Zechariah 9:9-10 (NKJV)
9 “Rejoice greatly, O daughter of Zion! Shout, O daughter of Jerusalem! Behold, your King is coming to you; He is just and having salvation, Lowly and riding on a donkey, A colt, the foal of a donkey. 10 I will cut off the chariot from Ephraim And the horse from Jerusalem; The battle bow shall be cut off. He shall speak peace to the nations; His dominion shall be ‘from sea to sea, And from the River to the ends of the earth.’

Two weeks ago we read this passage as we celebrated the Triumphal Entry, the entry of our Lord Jesus Christ into Jerusalem as King. Today I would like to return to this passage for a moment as we begin to consider the lessons which young women have to teach us as the body of Christ. For they do have numerous things to teach us and so we should be learning from them.

The first thing they teach us is about our own identity. Notice that Zechariah’s announcement this morning is of the arrival of the great King, the King who would bring salvation and righteousness to His people; the King who would be humble and upright, not susceptible to the injustice and corruption which were permeating Israel at the time; the King who would bring peace to Israel, delivering her from bloodshed and destruction; the King who would bring peace to all the earth. This King is, of course, our Lord Jesus the Christ.

So here’s the question: was this good news just for the young women in Israel or for all Israel? All Israel! So when Zechariah calls upon the “daughter of Zion” to rejoice, whom is he urging to respond in this way? All Israel. Notice, therefore, that all the inhabitants of Jerusalem collectively are called the daughter of Zion, the daughter of Jerusalem. Men, women, young men, young women, children – all are identified as the daughter of Zion. Indeed, this is a common figure of speech throughout the prophets. Why? Why are the inhabitants of Jerusalem collectively referred to as the daughter of Zion? Because, as any father should be able to tell you, daughters are our special objects of affection, protection, and provision. As glorious and important as sons are – they’ve got to grow up, become men, carry on the family name – daughters are much more special, much closer to our heart.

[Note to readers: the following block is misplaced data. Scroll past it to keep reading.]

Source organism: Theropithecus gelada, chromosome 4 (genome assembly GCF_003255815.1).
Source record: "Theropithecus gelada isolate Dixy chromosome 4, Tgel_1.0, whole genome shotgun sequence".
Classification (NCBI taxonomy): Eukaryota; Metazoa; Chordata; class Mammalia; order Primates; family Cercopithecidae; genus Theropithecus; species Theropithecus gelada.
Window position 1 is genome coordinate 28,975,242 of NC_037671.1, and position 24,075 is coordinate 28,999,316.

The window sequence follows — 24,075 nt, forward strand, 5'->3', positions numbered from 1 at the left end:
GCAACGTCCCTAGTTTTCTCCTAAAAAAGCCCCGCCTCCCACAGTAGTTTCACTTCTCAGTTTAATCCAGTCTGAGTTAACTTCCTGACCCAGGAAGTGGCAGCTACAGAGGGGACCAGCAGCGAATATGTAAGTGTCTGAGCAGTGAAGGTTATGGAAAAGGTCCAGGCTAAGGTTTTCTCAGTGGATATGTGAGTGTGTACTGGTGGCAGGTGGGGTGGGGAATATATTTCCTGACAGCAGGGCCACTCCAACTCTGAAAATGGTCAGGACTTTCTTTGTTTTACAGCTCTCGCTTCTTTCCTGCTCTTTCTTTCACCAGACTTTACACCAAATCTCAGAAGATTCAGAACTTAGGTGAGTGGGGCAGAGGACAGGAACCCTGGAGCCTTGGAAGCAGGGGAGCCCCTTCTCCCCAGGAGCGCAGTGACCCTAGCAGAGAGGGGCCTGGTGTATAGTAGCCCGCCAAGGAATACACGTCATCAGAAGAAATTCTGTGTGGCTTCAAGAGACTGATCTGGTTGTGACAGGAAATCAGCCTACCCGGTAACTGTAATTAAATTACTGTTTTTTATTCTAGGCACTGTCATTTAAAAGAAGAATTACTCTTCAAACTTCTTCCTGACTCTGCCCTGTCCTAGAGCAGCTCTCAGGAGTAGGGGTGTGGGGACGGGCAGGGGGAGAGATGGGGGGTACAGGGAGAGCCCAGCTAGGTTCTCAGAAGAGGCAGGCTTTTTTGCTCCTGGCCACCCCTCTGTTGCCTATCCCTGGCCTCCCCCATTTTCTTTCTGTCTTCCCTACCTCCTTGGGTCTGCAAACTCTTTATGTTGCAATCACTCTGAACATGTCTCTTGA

God calls the inhabitants of Jerusalem collectively “his daughter” to indicate how much He loves them, and how strong is His intention to provide for them and to protect them at the hands of the coming King. Notice how this is the heart of Zechariah’s call to rejoice. Rejoice, O daughter of Zion; shout, O daughter of Jerusalem, for your King is coming to you, coming to protect you, coming to provide for you, coming to secure your favor and see you cared for.

So daughters – learn from Zechariah today how much you are beloved: how much you are beloved by your earthly father; but second, how much more you are beloved by Your heavenly Father. Even if your earthly father fails to love you as he ought, God never will. And He identifies you as a daughter of Zion, His daughter, to assure you of His care, His provision, His protection. And all you inhabitants of Jerusalem, you daughter of Zion, call to mind the Lord’s great love for you and His determination to provide for us and protect us. Rejoice, O daughter of Zion; Shout, O daughter of Jerusalem, for Your King has come to You and shall come yet again.

Reminded that we have failed to trust God’s love, provision, and protection of us and have instead sought out the affection of other lovers, other providers, let us kneel and confess our sin to God.